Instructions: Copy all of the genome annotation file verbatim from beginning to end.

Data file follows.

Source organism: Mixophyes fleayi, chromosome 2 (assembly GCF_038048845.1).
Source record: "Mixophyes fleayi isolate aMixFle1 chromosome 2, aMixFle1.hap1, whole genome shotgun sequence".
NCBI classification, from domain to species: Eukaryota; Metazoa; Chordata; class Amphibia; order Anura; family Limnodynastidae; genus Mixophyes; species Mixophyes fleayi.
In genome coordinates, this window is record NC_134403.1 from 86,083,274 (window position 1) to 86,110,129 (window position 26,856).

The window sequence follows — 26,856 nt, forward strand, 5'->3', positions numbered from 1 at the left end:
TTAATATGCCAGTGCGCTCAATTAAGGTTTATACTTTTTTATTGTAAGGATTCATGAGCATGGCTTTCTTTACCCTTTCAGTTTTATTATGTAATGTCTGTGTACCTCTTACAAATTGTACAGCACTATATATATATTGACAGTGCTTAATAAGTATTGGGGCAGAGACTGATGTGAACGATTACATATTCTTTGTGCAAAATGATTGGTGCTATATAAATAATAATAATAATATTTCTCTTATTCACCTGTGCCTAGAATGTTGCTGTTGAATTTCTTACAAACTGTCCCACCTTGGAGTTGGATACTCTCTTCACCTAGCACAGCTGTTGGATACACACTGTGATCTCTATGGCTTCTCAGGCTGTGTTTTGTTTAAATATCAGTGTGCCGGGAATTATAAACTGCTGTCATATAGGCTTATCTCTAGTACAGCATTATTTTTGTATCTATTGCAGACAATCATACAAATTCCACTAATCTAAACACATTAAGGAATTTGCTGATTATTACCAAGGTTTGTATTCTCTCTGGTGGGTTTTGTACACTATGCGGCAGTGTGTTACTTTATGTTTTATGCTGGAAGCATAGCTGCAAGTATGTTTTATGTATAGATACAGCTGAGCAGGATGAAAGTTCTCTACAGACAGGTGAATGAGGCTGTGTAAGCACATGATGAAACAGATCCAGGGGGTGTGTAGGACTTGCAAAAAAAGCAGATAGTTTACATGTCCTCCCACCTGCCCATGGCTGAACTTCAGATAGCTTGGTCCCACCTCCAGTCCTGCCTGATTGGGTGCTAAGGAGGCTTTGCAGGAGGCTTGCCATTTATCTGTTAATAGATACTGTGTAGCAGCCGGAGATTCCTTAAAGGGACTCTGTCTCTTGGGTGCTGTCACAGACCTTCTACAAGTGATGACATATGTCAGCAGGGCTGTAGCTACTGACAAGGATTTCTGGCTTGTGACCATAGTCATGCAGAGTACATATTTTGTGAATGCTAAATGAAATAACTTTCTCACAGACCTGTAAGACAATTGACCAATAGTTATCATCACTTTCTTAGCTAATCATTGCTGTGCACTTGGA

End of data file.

Source organism: Mixophyes fleayi, chromosome 2 (assembly GCF_038048845.1).
Source record: "Mixophyes fleayi isolate aMixFle1 chromosome 2, aMixFle1.hap1, whole genome shotgun sequence".
NCBI classification, from domain to species: Eukaryota; Metazoa; Chordata; class Amphibia; order Anura; family Limnodynastidae; genus Mixophyes; species Mixophyes fleayi.
In genome coordinates, this window is record NC_134403.1 from 86,083,274 (window position 1) to 86,110,129 (window position 26,856).

The window sequence follows — 26,856 nt, forward strand, 5'->3', positions numbered from 1 at the left end:
TTAATATGCCAGTGCGCTCAATTAAGGTTTATACTTTTTTATTGTAAGGATTCATGAGCATGGCTTTCTTTACCCTTTCAGTTTTATTATGTAATGTCTGTGTACCTCTTACAAATTGTACAGCACTATATATATATTGACAGTGCTTAATAAGTATTGGGGCAGAGACTGATGTGAACGATTACATATTCTTTGTGCAAAATGATTGGTGCTATATAAATAATAATAATAATATTTCTCTTATTCACCTGTGCCTAGAATGTTGCTGTTGAATTTCTTACAAACTGTCCCACCTTGGAGTTGGATACTCTCTTCACCTAGCACAGCTGTTGGATACACACTGTGATCTCTATGGCTTCTCAGGCTGTGTTTTGTTTAAATATCAGTGTGCCGGGAATTATAAACTGCTGTCATATAGGCTTATCTCTAGTACAGCATTATTTTTGTATCTATTGCAGACAATCATACAAATTCCACTAATCTAAACACATTAAGGAATTTGCTGATTATTACCAAGGTTTGTATTCTCTCTGGTGGGTTTTGTACACTATGCGGCAGTGTGTTACTTTATGTTTTATGCTGGAAGCATAGCTGCAAGTATGTTTTATGTATAGATACAGCTGAGCAGGATGAAAGTTCTCTACAGACAGGTGAATGAGGCTGTGTAAGCACATGATGAAACAGATCCAGGGGGTGTGTAGGACTTGCAAAAAAAGCAGATAGTTTACATGTCCTCCCACCTGCCCATGGCTGAACTTCAGATAGCTTGGTCCCACCTCCAGTCCTGCCTGATTGGGTGCTAAGGAGGCTTTGCAGGAGGCTTGCCATTTATCTGTTAATAGATACTGTGTAGCAGCCGGAGATTCCTTAAAGGGACTCTGTCTCTTGGGTGCTGTCACAGACCTTCTACAAGTGATGACATATGTCAGCAGGGCTGTAGCTACTGACAAGGATTTCTGGCTTGTGACCATAGTCATGCAGAGTACATATTTTGTGAATGCTAAATGAAATAACTTTCTCACAGACCTGTAAGACAATTGACCAATAGTTATCATCACTTTCTTAGCTAATCATTGCTGTGCACTTGGA